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An author who can write like hell [...]  Cormac Millar tells an engaging story with flair and he's right up to date. An Irish Solution is set against the background of the drug trade, dodgy politicians - including a Minister for Justice who seethes with ambition (don't they all) - bent cops and maverick drug enforcement agents in Dublin's unfair city. [...] Millar sprinkles his surprises with real skill [...] I look forward to meeting him again. Lee Dunne, The Sunday Independent, 25 April 2004

On the way to the violent resolution of the plot, joyful swipes are taken at many of contemporary Ireland's sacred cows. This is an arch, sophisticated and thoroughly enjoyable crime debut that marks Millar as a talent to watch. — Myles McWeeney, The Irish Independent, 6 March 2004


Not just a workaday crime thriller, this witty deconstruction of crime and dodgy politics weaves in some sharply observed comments on Ireland today. Elizabeth McGuane , Sunday Business Post, 6 March 2005

Dublin is due a decent detective, and in Séamus Joyce, Cormac Millar has created someone up to the job. [...] The novel becomes absorbed in the details of Dublin's legal and media scenes, populated by such characters as "that slithy tove, Peter Simons of Radio Free Dublin". Are these worlds as murky as the drugs business? To call your hero Séamus Joyce is to invite serious critical attention, but it is as a readable crime novel that An Irish Solution succeeds. The first instalment fills a vacancy in the detective market and offers scope for future Joycean adventures.
Ralph Benson, The Irish Times, 9 April, 2005





Cormac Millar's debut novel powers along at a fine old pace and comes with a dose of irreverence thrown in. The characters are vividly drawn and the seedy world of drug dealers and users is also potently portrayed. As crime novels go, this is up there with the best and marks out Cormac Millar's fresh voice as something to be reckoned withKirkus Reviews UK , quoted on the Amazon web sites.

An Irish Solution points a way forward for Irish crime fiction, and demonstrates how Irish-style corruption can provide fuel for the form. [...] Could do for Ireland what Dibdin has done for Italy. Millar [...] could be the one to bring Machiavelli into Irish crime writing. His hero Joyce, bureaucrat turned crusader, might yet clean the Augean stables of Irish politics.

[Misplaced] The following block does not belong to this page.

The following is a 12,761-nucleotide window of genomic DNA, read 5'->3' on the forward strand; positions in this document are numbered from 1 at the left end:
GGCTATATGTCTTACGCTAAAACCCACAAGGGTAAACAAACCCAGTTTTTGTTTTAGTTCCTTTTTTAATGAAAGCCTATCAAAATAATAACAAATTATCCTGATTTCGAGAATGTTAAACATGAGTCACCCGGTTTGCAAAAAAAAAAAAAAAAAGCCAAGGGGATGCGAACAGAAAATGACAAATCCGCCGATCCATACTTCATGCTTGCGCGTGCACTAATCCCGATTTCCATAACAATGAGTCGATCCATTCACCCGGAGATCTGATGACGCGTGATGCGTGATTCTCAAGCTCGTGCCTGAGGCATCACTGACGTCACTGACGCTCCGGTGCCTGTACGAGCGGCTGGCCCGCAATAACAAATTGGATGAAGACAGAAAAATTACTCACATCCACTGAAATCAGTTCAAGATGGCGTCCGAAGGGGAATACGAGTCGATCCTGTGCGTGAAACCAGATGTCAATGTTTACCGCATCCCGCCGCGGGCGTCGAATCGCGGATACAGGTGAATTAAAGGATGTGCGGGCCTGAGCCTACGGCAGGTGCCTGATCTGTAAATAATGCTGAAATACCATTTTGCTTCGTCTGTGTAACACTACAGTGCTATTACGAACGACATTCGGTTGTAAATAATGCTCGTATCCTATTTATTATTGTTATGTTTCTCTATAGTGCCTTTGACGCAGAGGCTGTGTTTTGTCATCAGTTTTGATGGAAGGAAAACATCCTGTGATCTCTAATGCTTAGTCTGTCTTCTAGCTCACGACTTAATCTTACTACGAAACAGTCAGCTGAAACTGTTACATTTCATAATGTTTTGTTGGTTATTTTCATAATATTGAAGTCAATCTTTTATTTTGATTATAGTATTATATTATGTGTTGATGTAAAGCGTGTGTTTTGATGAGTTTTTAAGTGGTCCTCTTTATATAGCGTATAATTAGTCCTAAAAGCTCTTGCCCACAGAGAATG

Gerry McCarthy, The Sunday Times, 4 April 2004

Cormac Millar's story of an ambitious cabinet minister's campaign against the drug trade, An Irish Solution (Penguin, 9.99 pbk), must make him persona non grata in Irish politics and police circles, as he takes apart both establishments with a waspish wit. Corruption at a high level, planting of evidence, bribery and intimidation - the unfortunate acting head of the newly created Irish Drug Enforcement Agency finds himself in the midst of a conspiracy, with only a schoolgirl and a nun prepared to stand up against it. This superbly confident first novel introduces an author with a distinctive style and scalpel-sharp characterisation.
Susanna Yager, Telegraph website.

It is as a story of redemption that this book achieves its most striking and noteworthy attainment. [...] Séamus Joyce proves to be a wonderful creation. [...] there are many other compelling characters and, indeed, strengths. The first of the latter is the sheer exuberance and brilliance of the plotting. [...] AN IRISH SOLUTION is a very considerable achievement. [...] on finishing it I wanted to re-read it, and that makes it a rare mystery. — Nick Hay, ReviewingTheEvidence, January 2008. [A mixed review, but broadly positive...]

An Irish Solution introduces one of the sharpest, most determined and most interesting investigators in Dublin crime fiction. [...] Millar proves he can do action. [...] A richly-voiced, deadly Dublin. — Critical Mick, web reviews, July 2008.








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